Low rate of bacteremia with a subcutaneously implanted central venous access device

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#IVTEAM #Intravenous literature: Nurse, B.A., Bonczek, R., Barton, R.W. and Larose, D.T. (2013) Low rate of bacteremia with a subcutaneously implanted central venous access device. The Journal of Vascular Access. October 7th. [epub ahead of print].

Abstract:

Purpose: Patients at long-term acute care hospitals (LTACs) are medically complex with multiple comorbidities and high rates of antibiotic and device use. The objective of the study was to analyze the incidence and rate of central line-associated bloodstream infections (CLABSI) and the critical factors for patient care, management, placement and maintenance of the implanted central venous access device at this LTAC.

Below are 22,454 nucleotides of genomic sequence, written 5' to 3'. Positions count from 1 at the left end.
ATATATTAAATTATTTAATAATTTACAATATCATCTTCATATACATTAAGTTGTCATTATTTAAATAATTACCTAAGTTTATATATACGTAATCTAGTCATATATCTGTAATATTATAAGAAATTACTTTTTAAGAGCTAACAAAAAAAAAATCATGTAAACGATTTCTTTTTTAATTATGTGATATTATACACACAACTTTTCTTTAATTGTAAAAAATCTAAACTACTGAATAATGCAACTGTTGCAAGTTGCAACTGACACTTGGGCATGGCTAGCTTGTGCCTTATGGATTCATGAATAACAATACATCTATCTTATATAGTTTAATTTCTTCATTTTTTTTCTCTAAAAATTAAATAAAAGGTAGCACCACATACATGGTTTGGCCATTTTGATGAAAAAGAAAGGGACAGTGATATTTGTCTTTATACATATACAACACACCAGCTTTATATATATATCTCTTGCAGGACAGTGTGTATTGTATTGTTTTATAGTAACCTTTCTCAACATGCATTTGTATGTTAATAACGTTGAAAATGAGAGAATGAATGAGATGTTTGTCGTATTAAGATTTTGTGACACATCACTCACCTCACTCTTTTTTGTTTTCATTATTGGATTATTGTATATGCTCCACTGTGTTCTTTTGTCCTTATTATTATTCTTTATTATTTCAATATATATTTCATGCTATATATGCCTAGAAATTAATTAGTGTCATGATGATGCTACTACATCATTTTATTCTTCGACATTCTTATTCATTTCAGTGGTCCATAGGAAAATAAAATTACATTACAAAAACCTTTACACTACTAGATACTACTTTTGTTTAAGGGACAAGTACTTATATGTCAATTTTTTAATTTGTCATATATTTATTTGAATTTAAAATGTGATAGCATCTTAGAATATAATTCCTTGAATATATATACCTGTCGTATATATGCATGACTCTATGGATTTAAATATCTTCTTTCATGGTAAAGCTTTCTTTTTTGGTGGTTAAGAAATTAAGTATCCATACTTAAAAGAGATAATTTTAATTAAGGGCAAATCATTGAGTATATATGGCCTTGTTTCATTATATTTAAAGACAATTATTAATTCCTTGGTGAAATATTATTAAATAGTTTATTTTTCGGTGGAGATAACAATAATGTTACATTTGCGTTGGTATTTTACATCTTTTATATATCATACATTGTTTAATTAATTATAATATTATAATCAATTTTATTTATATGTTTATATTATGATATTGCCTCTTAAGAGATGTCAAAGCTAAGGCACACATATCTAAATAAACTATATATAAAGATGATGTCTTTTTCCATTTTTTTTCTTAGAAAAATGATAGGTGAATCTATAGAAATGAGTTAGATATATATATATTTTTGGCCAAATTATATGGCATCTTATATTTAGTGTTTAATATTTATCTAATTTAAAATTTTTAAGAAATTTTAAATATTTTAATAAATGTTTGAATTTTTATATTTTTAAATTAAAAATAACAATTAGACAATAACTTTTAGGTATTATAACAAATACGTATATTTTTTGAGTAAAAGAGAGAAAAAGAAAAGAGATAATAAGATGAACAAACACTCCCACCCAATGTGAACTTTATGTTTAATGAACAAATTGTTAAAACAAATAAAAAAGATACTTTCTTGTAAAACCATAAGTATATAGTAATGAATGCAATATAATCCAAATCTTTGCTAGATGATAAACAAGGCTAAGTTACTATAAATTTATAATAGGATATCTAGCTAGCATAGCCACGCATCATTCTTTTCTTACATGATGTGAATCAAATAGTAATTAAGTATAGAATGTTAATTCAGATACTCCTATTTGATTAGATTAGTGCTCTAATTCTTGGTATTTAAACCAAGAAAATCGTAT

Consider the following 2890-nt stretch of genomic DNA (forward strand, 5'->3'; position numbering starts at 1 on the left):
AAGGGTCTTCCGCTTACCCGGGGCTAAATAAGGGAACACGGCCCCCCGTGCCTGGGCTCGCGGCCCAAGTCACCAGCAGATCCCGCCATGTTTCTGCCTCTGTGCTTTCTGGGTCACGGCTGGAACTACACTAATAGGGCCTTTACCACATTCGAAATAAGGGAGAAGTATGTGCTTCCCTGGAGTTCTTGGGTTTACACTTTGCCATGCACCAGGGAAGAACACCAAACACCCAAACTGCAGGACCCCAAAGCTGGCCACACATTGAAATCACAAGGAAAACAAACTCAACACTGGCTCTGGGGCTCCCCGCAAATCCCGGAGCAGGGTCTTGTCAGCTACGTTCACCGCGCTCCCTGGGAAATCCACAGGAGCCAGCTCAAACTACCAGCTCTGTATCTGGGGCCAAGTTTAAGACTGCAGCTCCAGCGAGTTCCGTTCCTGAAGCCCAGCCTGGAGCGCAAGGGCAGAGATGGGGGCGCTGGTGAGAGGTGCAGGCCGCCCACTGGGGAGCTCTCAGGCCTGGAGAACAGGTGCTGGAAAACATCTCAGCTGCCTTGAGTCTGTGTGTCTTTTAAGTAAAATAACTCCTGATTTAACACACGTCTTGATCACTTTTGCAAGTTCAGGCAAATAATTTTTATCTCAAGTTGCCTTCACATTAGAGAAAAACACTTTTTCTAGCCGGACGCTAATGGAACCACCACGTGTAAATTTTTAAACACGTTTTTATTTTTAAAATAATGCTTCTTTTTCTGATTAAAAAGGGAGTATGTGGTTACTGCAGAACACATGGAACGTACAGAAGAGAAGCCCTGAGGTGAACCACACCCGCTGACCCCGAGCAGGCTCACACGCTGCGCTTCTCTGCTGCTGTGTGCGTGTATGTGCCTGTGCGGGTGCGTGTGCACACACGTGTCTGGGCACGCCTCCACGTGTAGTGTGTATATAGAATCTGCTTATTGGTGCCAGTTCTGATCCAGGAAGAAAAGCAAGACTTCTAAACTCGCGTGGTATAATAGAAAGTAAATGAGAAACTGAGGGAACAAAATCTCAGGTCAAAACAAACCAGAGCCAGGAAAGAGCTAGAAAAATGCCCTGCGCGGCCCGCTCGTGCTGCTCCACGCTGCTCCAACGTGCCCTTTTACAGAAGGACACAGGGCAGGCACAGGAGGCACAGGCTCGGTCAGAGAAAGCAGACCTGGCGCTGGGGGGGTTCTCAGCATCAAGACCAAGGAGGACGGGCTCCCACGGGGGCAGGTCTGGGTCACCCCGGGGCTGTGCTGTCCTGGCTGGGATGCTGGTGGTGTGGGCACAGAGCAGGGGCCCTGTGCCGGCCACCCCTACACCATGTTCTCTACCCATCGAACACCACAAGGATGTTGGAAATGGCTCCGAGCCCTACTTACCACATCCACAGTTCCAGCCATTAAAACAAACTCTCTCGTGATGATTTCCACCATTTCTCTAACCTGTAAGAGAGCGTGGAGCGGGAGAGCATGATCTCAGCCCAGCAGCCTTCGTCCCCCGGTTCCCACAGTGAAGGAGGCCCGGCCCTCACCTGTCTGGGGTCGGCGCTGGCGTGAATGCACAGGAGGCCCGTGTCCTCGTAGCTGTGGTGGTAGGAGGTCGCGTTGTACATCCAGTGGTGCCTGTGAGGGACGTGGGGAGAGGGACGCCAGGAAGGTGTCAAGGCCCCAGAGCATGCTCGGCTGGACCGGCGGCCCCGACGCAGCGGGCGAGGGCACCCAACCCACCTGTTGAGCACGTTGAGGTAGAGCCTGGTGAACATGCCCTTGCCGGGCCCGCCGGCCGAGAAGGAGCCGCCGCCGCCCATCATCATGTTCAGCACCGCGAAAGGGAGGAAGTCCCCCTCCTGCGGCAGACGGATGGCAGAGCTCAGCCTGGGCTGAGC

Methods: A 13-year retrospective chart review was performed comprising 191 medically complex patients with multiple comorbidities who had an implanted central line port.

Results: The total number of catheter days was over 183,183 with a mean of 959 catheter days per patient. The mean rate of CLABSI was 0.087 per 1,000 days; incidence was less than 8% of patients with catheters.

Conclusions: The study found a markedly lower rate of CLABSI than reported for other LTACs as well as intensive care units, over 14- to 100-fold lower than other LTACs. The authors propose that standardized catheter placement with implementation of rigorous, prospective catheter care plans and a team approach to management were responsible for extremely low complication rates. These results can be extrapolated to different settings across the healthcare continuum

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